Standing Rock Water Protectors: A Breakdown of the North Dakota Access Pipeline Conflict And How You Can Help

Environmental and native rights activists have clashed this year with a Texas oil company over the construction of an oil pipeline that has been rerouted through sacred Native American land. The North Dakota Access Pipeline is a $3.7bn project intended to transport crude oil through a pipeline that stretches over 1,172 miles, from the Bakken oil field in North Dakota to a refinery in Illinois. Critics claim that the project violates the 1851 Treaty of Fort Laramie, and activists are concerned that the pipeline poses a serious threat to the water supply of millions, particularly the indigenous people of Standing Rock.

After white citizens had protested the original pipeline route, also over concerns that their water supply would be contaminated, Energy Transfer Partners adjusted the planned pipeline project. Instead of running just north of Bismarck, the pipeline would be rerouted through the Standing Rock Sioux reservation. Although the U.S. Army Corps of Engineers recognizes the danger that the pipeline poses to the water supply, leaders of the Standing Rock Sioux tribe claim the reroute was approved without the federally mandated tribal consultation.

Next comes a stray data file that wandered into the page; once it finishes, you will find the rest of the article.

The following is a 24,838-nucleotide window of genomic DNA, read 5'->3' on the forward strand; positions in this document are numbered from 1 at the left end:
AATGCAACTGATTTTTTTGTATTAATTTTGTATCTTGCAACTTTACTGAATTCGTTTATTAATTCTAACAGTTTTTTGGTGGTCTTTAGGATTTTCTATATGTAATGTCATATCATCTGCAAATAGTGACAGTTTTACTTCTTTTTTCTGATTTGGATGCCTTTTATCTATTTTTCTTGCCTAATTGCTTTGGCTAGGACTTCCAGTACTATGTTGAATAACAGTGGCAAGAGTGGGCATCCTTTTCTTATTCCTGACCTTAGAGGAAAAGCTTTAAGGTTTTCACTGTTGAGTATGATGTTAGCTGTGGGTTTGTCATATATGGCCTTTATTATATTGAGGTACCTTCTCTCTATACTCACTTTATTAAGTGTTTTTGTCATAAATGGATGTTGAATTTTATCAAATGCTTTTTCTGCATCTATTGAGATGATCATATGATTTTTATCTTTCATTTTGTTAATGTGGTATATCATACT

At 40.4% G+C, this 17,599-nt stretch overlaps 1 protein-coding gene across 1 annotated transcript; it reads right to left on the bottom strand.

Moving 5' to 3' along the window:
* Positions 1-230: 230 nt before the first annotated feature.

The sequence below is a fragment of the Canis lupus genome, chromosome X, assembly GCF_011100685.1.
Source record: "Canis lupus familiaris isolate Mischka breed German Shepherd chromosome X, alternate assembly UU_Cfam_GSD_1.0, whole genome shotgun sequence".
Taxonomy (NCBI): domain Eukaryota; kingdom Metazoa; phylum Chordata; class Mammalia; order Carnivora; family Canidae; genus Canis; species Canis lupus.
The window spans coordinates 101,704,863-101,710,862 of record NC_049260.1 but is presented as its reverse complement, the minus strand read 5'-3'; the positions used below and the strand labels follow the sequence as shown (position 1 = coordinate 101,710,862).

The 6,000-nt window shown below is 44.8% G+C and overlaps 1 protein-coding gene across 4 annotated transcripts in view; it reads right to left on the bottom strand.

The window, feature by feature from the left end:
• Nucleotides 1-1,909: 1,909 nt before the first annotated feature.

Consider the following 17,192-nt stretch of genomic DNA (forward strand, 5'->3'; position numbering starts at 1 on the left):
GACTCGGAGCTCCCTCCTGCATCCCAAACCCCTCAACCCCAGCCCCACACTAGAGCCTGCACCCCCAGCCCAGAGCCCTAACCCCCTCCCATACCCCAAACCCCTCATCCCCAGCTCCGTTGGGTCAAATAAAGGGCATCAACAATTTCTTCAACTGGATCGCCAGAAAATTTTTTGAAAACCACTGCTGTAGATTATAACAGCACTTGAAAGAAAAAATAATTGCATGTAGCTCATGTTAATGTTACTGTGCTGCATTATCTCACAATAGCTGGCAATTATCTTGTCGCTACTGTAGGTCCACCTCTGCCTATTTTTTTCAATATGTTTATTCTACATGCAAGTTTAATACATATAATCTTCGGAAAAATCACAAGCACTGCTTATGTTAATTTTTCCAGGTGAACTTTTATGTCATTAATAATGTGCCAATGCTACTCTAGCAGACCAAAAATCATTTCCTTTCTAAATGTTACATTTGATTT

Since the approval of the rerouted pipeline in late July, the local Standing Rock Sioux, along with thousands of supporters, have held nonviolent protests and prayer circles near Standing Rock in an attempt to block construction. These peaceful protesters, who call themselves “water protectors,” have increasingly been met with seemingly state-sanctioned violence. From hired guards with attack dogs, to a militarized police force firing on protesters with rubber bullets, tear gas, and water cannons in frigid weather, human rights appear to have been blatantly and repeatedly violated without any serious repercussions. In late Oct, police in riot gear used tanks, armored vehicles, pepper spray, and a sound cannon to attack, arrest, and lock nonviolent activists in dog kennels. Responding to the issue on Nov 2, President Obama announced that he was “going to let it play out for several more weeks”.